Designated as ‘Babs Siperstein Law’
Legislation sponsored by Assembly Democrats Valerie Vainieri Huttle, Andrew Zwicker and Nicholas Chiaravalloti to make it easier for an individual undergoing gender reassignment to obtain an amended birth certificate was signed into law Tuesday.
“This new law acknowledges that individuals do not necessarily undergo gender reassignment surgery when transitioning genders so it revises the process for obtaining an amended birth certificate to reflect the change in current practices,” said Vainieri Huttle (D-Bergen). “Essentially we’re updating a standard state procedure to be more inclusive and reflective of our changing society.”
The law (formerly bill A-1718) would revise the requirements for obtaining an amended certificate of birth due to a change in gender.
Specifically, the law stipulates that the state registrar of vital statistics shall issue an amended birth certificate to a person born in New Jersey who submits a request for an amended certificate, which shows the gender and name of the person as it has been changed. The application may be submitted on the person’s behalf by a parent or guardian.
Under previous law, in order to obtain an amended birth certificate, a person must undergo gender reassignment surgery and provide the state registrar with a medical certificate from their physician indicating that their gender has been changed by surgical procedure.
“The complex process of gender transitioning goes far beyond just physical changes,” said Zwicker (D-Somerset, Mercer, Middlesex, Hunterdon). “This law takes a sensitive approach and updates state practice to acknowledge those complexities.”
The state registrar will issue the amended birth certificate upon receipt of:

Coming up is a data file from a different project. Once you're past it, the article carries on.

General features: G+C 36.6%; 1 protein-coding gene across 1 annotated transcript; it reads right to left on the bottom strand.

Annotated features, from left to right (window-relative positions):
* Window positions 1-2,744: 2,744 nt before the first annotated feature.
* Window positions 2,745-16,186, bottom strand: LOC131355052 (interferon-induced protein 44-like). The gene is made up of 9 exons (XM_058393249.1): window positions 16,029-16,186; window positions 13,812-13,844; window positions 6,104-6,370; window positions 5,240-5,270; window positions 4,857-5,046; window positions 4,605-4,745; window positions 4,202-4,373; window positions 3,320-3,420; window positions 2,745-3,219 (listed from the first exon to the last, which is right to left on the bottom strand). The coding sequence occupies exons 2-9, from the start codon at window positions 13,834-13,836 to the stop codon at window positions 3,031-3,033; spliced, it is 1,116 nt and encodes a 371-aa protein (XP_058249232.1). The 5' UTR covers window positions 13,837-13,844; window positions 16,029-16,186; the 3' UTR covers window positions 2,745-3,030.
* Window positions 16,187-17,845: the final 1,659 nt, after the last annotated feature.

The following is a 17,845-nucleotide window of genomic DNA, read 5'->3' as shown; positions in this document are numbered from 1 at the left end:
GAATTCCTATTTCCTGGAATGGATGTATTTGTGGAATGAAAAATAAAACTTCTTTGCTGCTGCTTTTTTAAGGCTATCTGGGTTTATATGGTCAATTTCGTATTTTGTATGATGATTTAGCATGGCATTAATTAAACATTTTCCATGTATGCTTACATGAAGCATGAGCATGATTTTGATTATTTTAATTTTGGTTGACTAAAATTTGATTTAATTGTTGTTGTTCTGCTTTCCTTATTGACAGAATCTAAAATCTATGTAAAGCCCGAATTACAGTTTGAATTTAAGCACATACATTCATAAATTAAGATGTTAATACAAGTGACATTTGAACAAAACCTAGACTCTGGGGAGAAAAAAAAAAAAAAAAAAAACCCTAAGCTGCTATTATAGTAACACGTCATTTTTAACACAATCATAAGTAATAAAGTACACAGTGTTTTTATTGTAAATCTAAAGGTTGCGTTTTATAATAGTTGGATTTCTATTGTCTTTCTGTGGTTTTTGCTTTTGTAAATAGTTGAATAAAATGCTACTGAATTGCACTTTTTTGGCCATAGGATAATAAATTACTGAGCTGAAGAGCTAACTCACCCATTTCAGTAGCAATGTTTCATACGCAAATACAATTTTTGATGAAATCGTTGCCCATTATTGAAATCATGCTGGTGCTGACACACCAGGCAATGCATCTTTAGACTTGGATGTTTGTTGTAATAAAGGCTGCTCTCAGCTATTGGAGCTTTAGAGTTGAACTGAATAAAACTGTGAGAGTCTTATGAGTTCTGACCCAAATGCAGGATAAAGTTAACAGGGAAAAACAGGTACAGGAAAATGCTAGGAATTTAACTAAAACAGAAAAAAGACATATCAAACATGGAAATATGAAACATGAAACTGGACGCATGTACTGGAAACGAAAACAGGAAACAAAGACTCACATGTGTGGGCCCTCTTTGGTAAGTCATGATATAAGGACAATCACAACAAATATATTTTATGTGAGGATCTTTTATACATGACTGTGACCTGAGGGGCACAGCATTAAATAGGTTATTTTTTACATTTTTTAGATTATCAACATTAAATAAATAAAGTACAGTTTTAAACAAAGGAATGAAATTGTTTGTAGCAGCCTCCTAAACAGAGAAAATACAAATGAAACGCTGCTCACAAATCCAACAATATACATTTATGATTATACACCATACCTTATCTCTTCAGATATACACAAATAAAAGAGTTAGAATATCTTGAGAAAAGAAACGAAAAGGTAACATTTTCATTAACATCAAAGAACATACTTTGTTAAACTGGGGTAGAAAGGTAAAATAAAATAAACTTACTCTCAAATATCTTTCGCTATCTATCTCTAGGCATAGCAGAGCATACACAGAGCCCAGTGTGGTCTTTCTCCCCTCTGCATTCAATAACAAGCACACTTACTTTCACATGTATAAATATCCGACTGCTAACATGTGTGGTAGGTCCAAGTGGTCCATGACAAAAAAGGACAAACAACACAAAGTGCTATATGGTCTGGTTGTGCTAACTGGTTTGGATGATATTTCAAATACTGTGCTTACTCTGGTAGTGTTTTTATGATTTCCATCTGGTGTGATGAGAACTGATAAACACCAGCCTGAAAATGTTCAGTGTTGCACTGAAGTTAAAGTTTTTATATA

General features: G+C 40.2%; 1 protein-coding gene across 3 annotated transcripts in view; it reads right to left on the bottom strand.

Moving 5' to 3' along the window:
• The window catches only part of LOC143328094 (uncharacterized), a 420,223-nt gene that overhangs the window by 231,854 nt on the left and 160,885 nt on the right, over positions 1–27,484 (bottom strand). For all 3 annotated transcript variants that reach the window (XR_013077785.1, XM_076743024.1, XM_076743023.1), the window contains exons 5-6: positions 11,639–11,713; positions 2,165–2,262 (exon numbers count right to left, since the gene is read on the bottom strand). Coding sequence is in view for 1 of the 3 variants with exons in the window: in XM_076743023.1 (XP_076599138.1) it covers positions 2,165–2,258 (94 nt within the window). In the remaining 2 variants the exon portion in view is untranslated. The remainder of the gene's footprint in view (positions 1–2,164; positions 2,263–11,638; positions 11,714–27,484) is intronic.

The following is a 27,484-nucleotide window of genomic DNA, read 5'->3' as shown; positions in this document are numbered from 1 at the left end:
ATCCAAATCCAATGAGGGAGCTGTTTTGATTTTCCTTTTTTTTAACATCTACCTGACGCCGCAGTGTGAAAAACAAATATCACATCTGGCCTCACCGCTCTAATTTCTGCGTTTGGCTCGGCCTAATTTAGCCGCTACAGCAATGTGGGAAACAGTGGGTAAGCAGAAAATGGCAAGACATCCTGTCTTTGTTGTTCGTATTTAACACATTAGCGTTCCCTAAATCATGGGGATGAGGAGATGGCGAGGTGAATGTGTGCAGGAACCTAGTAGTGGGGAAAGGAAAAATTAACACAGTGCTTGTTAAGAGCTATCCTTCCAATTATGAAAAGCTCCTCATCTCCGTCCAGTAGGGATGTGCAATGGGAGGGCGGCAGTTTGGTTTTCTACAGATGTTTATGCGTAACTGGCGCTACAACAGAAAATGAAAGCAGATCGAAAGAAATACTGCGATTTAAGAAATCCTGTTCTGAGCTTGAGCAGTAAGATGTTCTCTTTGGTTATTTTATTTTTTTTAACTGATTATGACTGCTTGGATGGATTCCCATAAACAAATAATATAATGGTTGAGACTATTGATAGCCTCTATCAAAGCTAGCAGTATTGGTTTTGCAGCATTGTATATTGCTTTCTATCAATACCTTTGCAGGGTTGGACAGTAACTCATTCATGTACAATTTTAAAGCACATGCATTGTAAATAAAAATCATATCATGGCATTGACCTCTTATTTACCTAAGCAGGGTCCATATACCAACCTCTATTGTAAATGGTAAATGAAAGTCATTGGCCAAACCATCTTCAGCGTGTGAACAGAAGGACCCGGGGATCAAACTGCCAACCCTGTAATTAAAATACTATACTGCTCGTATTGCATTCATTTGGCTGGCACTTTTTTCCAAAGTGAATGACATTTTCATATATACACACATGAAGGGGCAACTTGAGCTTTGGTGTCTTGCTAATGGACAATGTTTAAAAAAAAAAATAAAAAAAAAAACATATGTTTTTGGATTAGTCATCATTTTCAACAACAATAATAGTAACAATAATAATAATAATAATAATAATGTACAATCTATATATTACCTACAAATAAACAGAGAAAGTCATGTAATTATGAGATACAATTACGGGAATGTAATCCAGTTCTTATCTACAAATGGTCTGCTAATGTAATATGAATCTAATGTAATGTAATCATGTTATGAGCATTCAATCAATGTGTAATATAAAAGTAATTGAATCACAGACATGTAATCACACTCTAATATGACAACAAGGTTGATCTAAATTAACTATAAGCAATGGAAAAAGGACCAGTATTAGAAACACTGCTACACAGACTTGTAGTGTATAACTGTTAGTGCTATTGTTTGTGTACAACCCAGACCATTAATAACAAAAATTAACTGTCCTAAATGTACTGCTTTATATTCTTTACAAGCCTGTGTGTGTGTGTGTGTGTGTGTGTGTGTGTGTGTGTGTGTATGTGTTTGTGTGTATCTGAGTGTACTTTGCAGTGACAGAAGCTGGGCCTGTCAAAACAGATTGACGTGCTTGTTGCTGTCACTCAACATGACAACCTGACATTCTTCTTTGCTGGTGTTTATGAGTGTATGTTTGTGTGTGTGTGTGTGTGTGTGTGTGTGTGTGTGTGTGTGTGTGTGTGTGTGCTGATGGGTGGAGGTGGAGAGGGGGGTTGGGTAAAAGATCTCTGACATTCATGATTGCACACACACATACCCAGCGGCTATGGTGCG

1) A certified copy of an order from a court of competent jurisdiction; and
2) A form provided by the state registrar and completed by the person or person’s guardian which affirms the following language: “I, (petitioner’s full name), hereby attest under penalty of perjury that the request for a change in gender to (female, male, or undesignated/non-binary) is to conform my legal gender to my gender identity and is not for any fraudulent purpose.”
“For many reasons, often times financial, not everyone undergoes surgical procedures when they are transitioning,” said Chiaravalloti (D-Hudson). “This law will recognize an individual as the gender they identify with, regardless of whether they’ve completed expensive surgeries.”
Previous law also required the state registrar to place the original certificate of birth and all papers pertaining to the amended certificate of birth under seal, that was not to be broken except by order of a court of competent jurisdiction or upon the request of the person who is the subject of the certificate of birth, or the parent or guardian. The new law permits the seal to be broken upon the request of the person who is the subject of the certificate of birth, or upon the request of the parent or guardian.
Additionally, the law stipulates that in the case of a New Jersey resident who was born in another state or in a foreign jurisdiction, if the other state or jurisdiction requires a court order to amend a birth certificate to reflect a change in gender, a court in this state would have jurisdiction to issue such an order.
The bill was approved by the Assembly by a vote of 57-11-3 on May 25 and the Senate 30-2 on June 7.